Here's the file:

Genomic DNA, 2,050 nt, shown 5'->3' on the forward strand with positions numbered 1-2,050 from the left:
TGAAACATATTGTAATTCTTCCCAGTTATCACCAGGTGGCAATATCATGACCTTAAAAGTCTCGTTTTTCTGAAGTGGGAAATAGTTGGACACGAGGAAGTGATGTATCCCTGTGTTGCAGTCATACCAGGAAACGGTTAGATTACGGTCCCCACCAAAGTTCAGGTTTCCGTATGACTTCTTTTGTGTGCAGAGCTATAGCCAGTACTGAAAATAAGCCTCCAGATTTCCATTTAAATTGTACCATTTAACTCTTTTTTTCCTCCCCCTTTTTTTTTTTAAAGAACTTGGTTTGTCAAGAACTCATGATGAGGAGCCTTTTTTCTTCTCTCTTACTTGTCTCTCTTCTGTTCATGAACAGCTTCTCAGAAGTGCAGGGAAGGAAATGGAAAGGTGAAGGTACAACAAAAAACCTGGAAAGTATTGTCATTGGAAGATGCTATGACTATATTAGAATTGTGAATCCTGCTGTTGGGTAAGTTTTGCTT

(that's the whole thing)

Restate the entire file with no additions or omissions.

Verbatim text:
Genomic DNA, 2,050 nt, shown 5'->3' on the forward strand with positions numbered 1-2,050 from the left:
TGAAACATATTGTAATTCTTCCCAGTTATCACCAGGTGGCAATATCATGACCTTAAAAGTCTCGTTTTTCTGAAGTGGGAAATAGTTGGACACGAGGAAGTGATGTATCCCTGTGTTGCAGTCATACCAGGAAACGGTTAGATTACGGTCCCCACCAAAGTTCAGGTTTCCGTATGACTTCTTTTGTGTGCAGAGCTATAGCCAGTACTGAAAATAAGCCTCCAGATTTCCATTTAAATTGTACCATTTAACTCTTTTTTTCCTCCCCCTTTTTTTTTTTAAAGAACTTGGTTTGTCAAGAACTCATGATGAGGAGCCTTTTTTCTTCTCTCTTACTTGTCTCTCTTCTGTTCATGAACAGCTTCTCAGAAGTGCAGGGAAGGAAATGGAAAGGTGAAGGTACAACAAAAAACCTGGAAAGTATTGTCATTGGAAGATGCTATGACTATATTAGAATTGTGAATCCTGCTGTTGGGTAAGTTTTGCTT